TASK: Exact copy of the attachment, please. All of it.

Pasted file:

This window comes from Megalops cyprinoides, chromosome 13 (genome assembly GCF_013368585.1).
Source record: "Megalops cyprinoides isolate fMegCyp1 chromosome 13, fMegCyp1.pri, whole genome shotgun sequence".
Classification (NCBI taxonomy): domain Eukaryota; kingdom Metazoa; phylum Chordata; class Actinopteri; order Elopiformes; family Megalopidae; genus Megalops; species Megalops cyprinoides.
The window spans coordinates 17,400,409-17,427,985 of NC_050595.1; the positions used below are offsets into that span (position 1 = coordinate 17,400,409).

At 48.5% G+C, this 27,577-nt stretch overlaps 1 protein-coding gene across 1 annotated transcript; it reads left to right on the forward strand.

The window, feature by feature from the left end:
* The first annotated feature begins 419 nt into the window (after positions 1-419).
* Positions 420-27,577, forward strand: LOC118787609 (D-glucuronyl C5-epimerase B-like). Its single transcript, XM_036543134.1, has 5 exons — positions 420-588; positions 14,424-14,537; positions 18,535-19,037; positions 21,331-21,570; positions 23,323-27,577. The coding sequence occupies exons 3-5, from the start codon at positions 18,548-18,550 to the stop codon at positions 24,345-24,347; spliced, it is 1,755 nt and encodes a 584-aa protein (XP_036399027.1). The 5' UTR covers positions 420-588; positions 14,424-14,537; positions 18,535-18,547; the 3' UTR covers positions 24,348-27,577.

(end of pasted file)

This window comes from Megalops cyprinoides, chromosome 13 (genome assembly GCF_013368585.1).
Source record: "Megalops cyprinoides isolate fMegCyp1 chromosome 13, fMegCyp1.pri, whole genome shotgun sequence".
Classification (NCBI taxonomy): domain Eukaryota; kingdom Metazoa; phylum Chordata; class Actinopteri; order Elopiformes; family Megalopidae; genus Megalops; species Megalops cyprinoides.
The window spans coordinates 17,400,409-17,427,985 of NC_050595.1; the positions used below are offsets into that span (position 1 = coordinate 17,400,409).

At 48.5% G+C, this 27,577-nt stretch overlaps 1 protein-coding gene across 1 annotated transcript; it reads left to right on the forward strand.

The window, feature by feature from the left end:
* The first annotated feature begins 419 nt into the window (after positions 1-419).
* Positions 420-27,577, forward strand: LOC118787609 (D-glucuronyl C5-epimerase B-like). Its single transcript, XM_036543134.1, has 5 exons — positions 420-588; positions 14,424-14,537; positions 18,535-19,037; positions 21,331-21,570; positions 23,323-27,577. The coding sequence occupies exons 3-5, from the start codon at positions 18,548-18,550 to the stop codon at positions 24,345-24,347; spliced, it is 1,755 nt and encodes a 584-aa protein (XP_036399027.1). The 5' UTR covers positions 420-588; positions 14,424-14,537; positions 18,535-18,547; the 3' UTR covers positions 24,348-27,577.